International flights have been restored and the economy is on the rise. The exodus of foreign investors has tailed off, with global businesses once again taking an interest in the oil-rich province. Almost $4 billion was injected into the Kurdish economy by foreign companies in 2018, figures show, a five-fold increase on the year before – and “we expect the investment to grow [even] more in the coming months,” said Sarbast Khidr of the region’s investment board.

As state coffers are replenished, authorities are keen to reinvigorate public spending projects. Over 60% of investment schemes in education, health, transport and public services have now resumed, reports suggest. In Erbil, a huge road infrastructure project has been revived, with work recommencing on a major section of the city’s main highway. The region’s oil and gas industry is also recovering well, with aspirations to begin supplying other areas of Iraq by next year – and then Europe, via Turkey, by 2022.

The resurgent Kurds are not without their challenges, however. A steady increase in IS activity in and around Kirkuk has been observed in recent months. Just last week, three civilians were reportedly murdered by the Islamist militants – a reminder that the broken caliphate still poses a deadly threat. And then there’s the issue of IS prisoners. Kurdish officials say they hold more than 5,000 fighters – captured during the war – and warn that they can’t detain them indefinitely.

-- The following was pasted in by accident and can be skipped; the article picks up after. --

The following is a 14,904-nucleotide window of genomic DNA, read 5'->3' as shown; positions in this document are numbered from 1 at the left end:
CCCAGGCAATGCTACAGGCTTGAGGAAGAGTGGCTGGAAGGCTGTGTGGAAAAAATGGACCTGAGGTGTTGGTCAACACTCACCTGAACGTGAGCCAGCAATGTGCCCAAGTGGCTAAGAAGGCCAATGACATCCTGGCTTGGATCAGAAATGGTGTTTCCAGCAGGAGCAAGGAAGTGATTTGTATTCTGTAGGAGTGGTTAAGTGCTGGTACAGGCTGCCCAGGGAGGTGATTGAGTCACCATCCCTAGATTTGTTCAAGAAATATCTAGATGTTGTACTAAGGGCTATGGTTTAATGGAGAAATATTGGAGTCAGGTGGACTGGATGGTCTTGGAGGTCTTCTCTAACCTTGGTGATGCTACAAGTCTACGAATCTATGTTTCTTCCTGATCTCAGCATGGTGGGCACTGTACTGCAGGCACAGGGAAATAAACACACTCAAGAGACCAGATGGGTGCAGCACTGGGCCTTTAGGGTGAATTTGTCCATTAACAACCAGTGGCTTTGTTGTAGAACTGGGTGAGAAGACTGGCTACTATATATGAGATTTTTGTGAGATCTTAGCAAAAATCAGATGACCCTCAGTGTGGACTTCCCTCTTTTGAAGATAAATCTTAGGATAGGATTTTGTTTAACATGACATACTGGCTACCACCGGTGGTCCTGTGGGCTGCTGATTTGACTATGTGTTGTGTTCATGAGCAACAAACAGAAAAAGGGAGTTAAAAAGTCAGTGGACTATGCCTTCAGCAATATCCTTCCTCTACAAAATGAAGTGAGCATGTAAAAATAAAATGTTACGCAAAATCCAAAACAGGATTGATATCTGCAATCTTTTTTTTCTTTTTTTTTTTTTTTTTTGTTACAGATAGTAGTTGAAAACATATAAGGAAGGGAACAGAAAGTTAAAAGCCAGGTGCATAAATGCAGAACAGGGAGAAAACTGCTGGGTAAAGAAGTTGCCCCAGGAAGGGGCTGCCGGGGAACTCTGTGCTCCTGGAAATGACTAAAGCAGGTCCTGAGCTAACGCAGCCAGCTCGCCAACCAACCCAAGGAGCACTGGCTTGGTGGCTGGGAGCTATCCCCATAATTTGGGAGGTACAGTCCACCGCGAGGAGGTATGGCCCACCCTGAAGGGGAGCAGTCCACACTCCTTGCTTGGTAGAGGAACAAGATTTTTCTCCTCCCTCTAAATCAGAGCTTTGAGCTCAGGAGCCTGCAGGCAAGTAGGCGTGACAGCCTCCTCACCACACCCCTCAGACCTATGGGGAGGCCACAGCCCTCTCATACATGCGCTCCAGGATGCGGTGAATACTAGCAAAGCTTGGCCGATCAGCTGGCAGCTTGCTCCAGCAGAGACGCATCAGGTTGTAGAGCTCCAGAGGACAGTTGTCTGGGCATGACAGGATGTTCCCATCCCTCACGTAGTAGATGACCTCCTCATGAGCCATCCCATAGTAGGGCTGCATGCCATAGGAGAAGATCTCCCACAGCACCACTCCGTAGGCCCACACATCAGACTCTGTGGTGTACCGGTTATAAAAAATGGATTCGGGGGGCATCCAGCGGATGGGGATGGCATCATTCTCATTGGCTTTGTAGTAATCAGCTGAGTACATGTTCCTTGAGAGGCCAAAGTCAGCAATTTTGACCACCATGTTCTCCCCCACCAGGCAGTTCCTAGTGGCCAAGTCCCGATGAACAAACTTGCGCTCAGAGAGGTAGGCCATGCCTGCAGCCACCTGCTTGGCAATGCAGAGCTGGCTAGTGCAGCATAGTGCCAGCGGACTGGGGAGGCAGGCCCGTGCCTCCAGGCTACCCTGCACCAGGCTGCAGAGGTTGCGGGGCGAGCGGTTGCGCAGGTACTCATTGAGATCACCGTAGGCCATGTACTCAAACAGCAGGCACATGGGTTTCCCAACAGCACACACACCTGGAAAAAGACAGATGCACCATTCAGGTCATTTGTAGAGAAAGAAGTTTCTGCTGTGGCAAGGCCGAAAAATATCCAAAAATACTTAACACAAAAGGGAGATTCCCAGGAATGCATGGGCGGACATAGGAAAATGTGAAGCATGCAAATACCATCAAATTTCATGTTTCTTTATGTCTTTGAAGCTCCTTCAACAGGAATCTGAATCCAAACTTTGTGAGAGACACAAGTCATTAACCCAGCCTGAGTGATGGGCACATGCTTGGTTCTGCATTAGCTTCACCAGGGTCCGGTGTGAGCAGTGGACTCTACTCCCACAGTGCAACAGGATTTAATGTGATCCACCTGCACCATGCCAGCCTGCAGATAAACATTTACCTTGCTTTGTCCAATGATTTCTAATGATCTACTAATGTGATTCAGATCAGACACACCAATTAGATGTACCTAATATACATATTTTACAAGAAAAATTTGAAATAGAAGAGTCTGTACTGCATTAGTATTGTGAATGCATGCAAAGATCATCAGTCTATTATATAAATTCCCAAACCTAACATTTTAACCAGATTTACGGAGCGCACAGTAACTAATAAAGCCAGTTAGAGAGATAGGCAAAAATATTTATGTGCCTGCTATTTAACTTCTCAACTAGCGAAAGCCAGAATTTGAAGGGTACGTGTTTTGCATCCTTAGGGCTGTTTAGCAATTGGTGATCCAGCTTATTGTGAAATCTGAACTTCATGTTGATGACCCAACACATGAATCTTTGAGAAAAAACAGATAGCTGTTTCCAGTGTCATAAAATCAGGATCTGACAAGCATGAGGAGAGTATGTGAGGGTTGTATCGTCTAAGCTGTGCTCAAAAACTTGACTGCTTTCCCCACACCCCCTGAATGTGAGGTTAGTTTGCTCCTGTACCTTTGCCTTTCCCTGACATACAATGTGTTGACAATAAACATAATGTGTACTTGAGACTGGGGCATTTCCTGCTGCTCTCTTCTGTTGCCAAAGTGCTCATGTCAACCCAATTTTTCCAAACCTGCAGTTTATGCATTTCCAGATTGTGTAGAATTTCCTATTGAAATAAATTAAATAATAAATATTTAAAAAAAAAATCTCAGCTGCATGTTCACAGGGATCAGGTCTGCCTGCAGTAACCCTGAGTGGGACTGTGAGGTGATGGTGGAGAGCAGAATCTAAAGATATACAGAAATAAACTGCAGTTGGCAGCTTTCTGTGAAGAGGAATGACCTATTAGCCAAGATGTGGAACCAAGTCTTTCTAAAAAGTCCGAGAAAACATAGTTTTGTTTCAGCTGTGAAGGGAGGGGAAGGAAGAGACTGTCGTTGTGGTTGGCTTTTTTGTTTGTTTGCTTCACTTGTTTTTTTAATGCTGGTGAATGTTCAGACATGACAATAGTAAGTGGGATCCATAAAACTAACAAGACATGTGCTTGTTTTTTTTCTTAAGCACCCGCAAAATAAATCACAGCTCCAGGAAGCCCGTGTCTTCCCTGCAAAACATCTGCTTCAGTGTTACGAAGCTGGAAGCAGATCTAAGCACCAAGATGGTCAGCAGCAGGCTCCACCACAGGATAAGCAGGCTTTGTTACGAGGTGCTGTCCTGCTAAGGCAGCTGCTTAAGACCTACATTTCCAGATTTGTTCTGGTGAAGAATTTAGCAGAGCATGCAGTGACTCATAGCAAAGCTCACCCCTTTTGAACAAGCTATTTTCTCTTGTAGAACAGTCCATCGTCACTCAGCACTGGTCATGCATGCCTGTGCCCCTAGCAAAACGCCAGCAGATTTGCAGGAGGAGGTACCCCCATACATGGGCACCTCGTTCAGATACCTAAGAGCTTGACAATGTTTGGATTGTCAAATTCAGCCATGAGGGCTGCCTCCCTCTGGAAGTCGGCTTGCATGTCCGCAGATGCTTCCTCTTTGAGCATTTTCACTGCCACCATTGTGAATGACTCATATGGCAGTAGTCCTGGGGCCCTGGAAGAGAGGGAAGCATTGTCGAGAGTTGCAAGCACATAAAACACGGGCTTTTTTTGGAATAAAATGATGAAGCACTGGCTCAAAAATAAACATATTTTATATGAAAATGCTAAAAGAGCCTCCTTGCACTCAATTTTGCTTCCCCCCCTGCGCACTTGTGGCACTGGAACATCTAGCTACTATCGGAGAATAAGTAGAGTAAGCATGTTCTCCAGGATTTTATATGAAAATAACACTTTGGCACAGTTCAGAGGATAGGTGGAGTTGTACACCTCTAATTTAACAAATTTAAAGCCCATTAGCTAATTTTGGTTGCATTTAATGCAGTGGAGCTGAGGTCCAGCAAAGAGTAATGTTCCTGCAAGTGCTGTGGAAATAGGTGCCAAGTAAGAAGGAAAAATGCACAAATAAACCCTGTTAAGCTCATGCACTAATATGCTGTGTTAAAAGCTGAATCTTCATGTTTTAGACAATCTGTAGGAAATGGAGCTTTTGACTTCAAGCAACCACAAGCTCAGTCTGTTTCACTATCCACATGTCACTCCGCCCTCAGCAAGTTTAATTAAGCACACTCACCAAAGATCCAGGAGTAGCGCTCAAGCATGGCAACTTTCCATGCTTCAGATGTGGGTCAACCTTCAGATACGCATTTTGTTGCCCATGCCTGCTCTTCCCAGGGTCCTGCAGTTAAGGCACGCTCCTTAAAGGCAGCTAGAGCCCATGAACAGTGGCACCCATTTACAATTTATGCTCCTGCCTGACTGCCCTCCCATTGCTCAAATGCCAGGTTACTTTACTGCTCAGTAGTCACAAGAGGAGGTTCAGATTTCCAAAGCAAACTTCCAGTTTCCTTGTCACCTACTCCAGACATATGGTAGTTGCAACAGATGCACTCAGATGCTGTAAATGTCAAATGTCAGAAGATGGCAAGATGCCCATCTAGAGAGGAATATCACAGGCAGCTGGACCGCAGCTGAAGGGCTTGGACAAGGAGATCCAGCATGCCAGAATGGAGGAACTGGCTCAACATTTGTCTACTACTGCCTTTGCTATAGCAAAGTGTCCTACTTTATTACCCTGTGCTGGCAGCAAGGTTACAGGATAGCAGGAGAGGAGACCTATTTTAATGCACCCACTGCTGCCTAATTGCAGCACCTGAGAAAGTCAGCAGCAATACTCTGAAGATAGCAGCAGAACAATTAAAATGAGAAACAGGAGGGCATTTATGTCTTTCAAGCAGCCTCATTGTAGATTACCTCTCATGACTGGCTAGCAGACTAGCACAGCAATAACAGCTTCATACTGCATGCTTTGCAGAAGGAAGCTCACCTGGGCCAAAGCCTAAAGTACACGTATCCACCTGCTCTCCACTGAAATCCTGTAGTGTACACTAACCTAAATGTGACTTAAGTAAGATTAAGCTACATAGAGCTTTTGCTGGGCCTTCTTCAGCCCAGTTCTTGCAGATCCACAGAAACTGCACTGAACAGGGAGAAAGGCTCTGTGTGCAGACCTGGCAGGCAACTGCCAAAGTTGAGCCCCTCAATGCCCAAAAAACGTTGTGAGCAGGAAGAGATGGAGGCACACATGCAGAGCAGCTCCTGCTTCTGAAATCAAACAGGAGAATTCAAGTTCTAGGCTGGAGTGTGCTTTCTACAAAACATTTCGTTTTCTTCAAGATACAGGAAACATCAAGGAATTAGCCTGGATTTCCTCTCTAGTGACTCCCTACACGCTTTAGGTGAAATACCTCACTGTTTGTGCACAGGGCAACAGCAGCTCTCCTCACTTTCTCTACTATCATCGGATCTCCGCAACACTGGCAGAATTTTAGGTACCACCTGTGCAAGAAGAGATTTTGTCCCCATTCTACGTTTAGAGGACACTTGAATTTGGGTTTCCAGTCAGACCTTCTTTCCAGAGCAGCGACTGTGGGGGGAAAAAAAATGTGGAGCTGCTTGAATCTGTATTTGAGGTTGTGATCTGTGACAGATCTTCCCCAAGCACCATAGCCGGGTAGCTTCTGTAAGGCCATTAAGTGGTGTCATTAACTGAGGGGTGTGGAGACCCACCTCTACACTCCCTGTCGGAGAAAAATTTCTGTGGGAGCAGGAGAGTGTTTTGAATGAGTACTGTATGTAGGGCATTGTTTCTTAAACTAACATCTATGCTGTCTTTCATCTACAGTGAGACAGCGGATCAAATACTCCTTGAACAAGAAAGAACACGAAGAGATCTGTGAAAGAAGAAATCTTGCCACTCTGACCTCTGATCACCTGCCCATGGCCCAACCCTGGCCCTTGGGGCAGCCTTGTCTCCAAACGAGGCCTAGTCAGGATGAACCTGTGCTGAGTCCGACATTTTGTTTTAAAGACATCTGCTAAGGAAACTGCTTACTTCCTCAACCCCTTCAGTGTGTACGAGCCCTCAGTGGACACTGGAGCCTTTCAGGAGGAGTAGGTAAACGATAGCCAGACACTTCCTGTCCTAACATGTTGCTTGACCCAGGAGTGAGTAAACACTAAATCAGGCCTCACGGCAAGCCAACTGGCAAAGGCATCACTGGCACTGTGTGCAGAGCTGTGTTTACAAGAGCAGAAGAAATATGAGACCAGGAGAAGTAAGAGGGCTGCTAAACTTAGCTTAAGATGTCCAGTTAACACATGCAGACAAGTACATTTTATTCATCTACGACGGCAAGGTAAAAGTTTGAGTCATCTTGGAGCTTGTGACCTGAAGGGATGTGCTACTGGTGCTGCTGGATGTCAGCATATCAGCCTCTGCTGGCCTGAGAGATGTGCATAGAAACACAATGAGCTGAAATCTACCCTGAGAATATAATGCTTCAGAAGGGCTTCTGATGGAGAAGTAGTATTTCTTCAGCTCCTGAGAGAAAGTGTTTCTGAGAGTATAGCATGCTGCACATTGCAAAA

International tribunals should be established, the regional government has said, allowing suspects to be tried and sentenced in their own countries. Western nations have responded coldly to such suggestions though – most want nothing more to do with terror-minded former citizens. “We’re not looking at that right now,” said a decisive James Jeffrey, the USA’s special representative on IS.

Kurdistan is also wrestling with endemic political corruption. While lower than in Iraq as a whole, levels of malfeasance are “relatively high compared to other countries in the region,” according to the Anti-Corruption Resource Centre. In the last year alone, 198 corruption cases have been submitted to courts by the region’s ‘Integrity Commission’. But progress is slow, says the commission’s boss Ahmad Anwar. He has just 13 officials looking into 800,000 public sector employees. “Without necessary investigators, the commission is like a university without teachers,” he said.

The Peshmerga’s political integration also hinders democratic progress, experts warn. The KDP and PUK – major political parties – both control units within the Kurdish military – and though there have been moves to break these ties, reform is slow.

But Kurdistan has faced off greater challenges in recent years. A potent mix of war, economic collapse and international abandonment might’ve destroyed another state, but the Kurds have proven themselves a resilient people. Dreams of independence have been shelved for now – and perhaps indefinitely – but the grit and determination displayed in the fight against IS has won the region powerful backers. The path ahead may be rocky, but the Kurds’ potential is clear to see.